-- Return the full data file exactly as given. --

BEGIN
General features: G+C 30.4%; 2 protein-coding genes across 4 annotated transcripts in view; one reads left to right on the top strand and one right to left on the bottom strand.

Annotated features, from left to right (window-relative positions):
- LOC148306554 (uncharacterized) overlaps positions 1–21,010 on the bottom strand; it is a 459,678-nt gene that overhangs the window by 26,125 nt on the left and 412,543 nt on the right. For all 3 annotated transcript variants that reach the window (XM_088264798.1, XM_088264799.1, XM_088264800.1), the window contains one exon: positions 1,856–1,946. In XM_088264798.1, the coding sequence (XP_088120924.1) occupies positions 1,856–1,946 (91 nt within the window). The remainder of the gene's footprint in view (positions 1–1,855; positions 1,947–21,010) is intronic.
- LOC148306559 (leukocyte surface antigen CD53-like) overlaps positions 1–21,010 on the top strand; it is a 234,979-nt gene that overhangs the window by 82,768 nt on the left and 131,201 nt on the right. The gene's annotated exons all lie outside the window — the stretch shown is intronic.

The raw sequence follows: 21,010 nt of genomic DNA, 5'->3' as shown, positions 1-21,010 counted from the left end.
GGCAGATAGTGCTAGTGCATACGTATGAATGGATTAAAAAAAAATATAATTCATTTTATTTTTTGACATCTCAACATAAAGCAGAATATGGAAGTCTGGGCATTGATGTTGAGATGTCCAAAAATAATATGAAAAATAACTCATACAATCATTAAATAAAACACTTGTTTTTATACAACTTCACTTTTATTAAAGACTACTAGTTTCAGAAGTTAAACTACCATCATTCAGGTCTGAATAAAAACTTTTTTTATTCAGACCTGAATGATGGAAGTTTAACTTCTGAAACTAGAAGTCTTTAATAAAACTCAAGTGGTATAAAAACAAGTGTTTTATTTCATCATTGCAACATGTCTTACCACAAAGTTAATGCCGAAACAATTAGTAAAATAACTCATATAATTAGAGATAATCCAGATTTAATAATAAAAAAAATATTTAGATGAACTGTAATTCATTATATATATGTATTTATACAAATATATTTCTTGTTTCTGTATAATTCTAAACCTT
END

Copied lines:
General features: G+C 30.4%; 2 protein-coding genes across 4 annotated transcripts in view; one reads left to right on the top strand and one right to left on the bottom strand.

Annotated features, from left to right (window-relative positions):
- LOC148306554 (uncharacterized) overlaps positions 1–21,010 on the bottom strand; it is a 459,678-nt gene that overhangs the window by 26,125 nt on the left and 412,543 nt on the right. For all 3 annotated transcript variants that reach the window (XM_088264798.1, XM_088264799.1, XM_088264800.1), the window contains one exon: positions 1,856–1,946. In XM_088264798.1, the coding sequence (XP_088120924.1) occupies positions 1,856–1,946 (91 nt within the window). The remainder of the gene's footprint in view (positions 1–1,855; positions 1,947–21,010) is intronic.
- LOC148306559 (leukocyte surface antigen CD53-like) overlaps positions 1–21,010 on the top strand; it is a 234,979-nt gene that overhangs the window by 82,768 nt on the left and 131,201 nt on the right. The gene's annotated exons all lie outside the window — the stretch shown is intronic.

The raw sequence follows: 21,010 nt of genomic DNA, 5'->3' as shown, positions 1-21,010 counted from the left end.
GGCAGATAGTGCTAGTGCATACGTATGAATGGATTAAAAAAAAATATAATTCATTTTATTTTTTGACATCTCAACATAAAGCAGAATATGGAAGTCTGGGCATTGATGTTGAGATGTCCAAAAATAATATGAAAAATAACTCATACAATCATTAAATAAAACACTTGTTTTTATACAACTTCACTTTTATTAAAGACTACTAGTTTCAGAAGTTAAACTACCATCATTCAGGTCTGAATAAAAACTTTTTTTATTCAGACCTGAATGATGGAAGTTTAACTTCTGAAACTAGAAGTCTTTAATAAAACTCAAGTGGTATAAAAACAAGTGTTTTATTTCATCATTGCAACATGTCTTACCACAAAGTTAATGCCGAAACAATTAGTAAAATAACTCATATAATTAGAGATAATCCAGATTTAATAATAAAAAAAATATTTAGATGAACTGTAATTCATTATATATATGTATTTATACAAATATATTTCTTGTTTCTGTATAATTCTAAACCTT